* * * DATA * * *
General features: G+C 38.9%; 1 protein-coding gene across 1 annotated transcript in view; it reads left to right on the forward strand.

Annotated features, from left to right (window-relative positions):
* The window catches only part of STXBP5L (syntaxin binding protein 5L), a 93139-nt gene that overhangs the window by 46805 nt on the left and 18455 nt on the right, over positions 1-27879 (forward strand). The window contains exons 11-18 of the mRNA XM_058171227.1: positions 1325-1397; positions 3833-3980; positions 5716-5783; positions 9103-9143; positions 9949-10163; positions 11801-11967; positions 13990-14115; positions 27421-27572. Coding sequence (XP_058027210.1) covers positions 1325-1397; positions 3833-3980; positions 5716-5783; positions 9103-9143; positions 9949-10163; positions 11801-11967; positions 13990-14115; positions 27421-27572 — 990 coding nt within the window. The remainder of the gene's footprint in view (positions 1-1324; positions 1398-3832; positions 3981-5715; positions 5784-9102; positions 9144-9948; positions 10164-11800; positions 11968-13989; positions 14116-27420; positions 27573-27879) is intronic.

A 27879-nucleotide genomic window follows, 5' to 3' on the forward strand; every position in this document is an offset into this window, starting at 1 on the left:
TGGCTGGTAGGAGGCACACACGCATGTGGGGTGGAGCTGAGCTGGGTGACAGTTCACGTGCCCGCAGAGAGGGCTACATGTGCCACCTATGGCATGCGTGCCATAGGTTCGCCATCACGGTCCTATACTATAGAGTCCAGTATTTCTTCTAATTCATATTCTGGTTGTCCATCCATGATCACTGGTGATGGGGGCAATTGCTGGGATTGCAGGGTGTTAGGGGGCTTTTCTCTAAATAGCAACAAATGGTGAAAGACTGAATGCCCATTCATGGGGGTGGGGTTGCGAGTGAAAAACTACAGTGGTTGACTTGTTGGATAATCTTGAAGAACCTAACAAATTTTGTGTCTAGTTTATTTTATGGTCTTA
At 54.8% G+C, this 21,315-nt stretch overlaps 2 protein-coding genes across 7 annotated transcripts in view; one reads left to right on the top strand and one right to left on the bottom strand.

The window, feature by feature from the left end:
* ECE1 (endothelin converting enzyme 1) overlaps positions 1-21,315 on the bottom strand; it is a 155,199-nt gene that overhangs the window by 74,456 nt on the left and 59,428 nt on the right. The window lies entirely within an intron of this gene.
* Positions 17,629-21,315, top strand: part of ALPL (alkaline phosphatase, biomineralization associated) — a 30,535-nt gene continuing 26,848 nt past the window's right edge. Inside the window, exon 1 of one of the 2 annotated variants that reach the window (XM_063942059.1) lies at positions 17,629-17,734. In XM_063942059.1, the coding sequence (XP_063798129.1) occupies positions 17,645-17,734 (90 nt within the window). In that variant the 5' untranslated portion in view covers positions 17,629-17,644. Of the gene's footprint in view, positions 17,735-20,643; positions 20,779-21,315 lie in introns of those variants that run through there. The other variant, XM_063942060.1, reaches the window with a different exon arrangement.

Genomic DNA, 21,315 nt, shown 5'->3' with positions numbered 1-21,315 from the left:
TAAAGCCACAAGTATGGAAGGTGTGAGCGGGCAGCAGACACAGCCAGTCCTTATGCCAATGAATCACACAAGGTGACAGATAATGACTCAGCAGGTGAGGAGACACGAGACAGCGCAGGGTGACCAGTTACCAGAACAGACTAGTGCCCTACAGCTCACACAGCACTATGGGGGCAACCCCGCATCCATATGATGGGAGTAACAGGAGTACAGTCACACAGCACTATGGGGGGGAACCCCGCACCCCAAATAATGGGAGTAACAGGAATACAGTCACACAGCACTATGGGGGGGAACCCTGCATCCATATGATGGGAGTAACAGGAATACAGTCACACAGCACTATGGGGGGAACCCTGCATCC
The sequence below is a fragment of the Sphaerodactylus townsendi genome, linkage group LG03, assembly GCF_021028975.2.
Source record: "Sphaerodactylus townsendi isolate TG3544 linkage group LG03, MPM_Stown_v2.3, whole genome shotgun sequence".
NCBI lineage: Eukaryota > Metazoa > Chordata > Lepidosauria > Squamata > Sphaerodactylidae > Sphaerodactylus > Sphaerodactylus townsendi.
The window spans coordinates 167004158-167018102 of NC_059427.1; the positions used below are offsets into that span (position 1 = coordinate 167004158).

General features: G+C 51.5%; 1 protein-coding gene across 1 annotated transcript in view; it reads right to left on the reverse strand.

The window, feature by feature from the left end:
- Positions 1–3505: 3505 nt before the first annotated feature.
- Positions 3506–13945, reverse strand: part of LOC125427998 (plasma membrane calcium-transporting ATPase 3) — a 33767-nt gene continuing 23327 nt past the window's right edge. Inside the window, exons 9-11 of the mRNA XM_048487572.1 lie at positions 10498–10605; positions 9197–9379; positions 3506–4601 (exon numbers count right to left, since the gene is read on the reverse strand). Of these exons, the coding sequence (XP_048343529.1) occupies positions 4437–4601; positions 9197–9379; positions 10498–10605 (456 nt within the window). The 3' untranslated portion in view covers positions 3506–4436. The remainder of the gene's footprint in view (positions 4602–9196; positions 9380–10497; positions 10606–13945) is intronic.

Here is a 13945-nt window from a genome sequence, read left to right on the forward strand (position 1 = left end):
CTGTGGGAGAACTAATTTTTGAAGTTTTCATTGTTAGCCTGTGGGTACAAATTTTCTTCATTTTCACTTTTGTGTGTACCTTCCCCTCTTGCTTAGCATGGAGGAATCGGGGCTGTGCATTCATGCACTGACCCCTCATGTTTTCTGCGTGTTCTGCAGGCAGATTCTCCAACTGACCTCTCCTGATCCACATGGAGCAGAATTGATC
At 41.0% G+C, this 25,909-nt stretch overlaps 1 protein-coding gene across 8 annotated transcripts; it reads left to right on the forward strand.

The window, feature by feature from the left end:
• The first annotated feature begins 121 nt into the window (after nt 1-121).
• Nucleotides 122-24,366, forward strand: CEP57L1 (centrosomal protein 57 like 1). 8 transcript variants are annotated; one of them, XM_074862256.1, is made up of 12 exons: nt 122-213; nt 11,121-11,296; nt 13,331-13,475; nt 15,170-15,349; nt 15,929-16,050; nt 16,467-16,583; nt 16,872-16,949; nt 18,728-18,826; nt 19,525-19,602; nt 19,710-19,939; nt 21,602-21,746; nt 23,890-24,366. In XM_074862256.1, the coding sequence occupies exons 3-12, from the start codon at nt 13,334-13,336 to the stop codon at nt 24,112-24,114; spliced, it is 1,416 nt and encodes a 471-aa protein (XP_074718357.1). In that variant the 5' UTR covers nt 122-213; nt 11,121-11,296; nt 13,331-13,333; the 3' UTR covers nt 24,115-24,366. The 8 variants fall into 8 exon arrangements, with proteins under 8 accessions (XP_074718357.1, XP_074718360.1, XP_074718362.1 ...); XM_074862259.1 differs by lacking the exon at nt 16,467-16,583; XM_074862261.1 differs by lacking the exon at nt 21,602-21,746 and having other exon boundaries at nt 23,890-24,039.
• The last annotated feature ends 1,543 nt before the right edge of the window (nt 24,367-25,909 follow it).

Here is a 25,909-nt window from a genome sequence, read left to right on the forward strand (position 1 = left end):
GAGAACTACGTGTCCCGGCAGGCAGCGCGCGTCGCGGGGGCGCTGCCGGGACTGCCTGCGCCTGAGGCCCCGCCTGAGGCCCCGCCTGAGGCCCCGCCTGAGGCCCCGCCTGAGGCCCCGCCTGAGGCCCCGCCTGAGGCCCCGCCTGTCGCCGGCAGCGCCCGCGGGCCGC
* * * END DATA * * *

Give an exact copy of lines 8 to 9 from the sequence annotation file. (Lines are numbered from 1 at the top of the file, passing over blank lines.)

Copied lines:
* ECE1 (endothelin converting enzyme 1) overlaps positions 1-21,315 on the bottom strand; it is a 155,199-nt gene that overhangs the window by 74,456 nt on the left and 59,428 nt on the right. The window lies entirely within an intron of this gene.
* Positions 17,629-21,315, top strand: part of ALPL (alkaline phosphatase, biomineralization associated) — a 30,535-nt gene continuing 26,848 nt past the window's right edge. Inside the window, exon 1 of one of the 2 annotated variants that reach the window (XM_063942059.1) lies at positions 17,629-17,734. In XM_063942059.1, the coding sequence (XP_063798129.1) occupies positions 17,645-17,734 (90 nt within the window). In that variant the 5' untranslated portion in view covers positions 17,629-17,644. Of the gene's footprint in view, positions 17,735-20,643; positions 20,779-21,315 lie in introns of those variants that run through there. The other variant, XM_063942060.1, reaches the window with a different exon arrangement.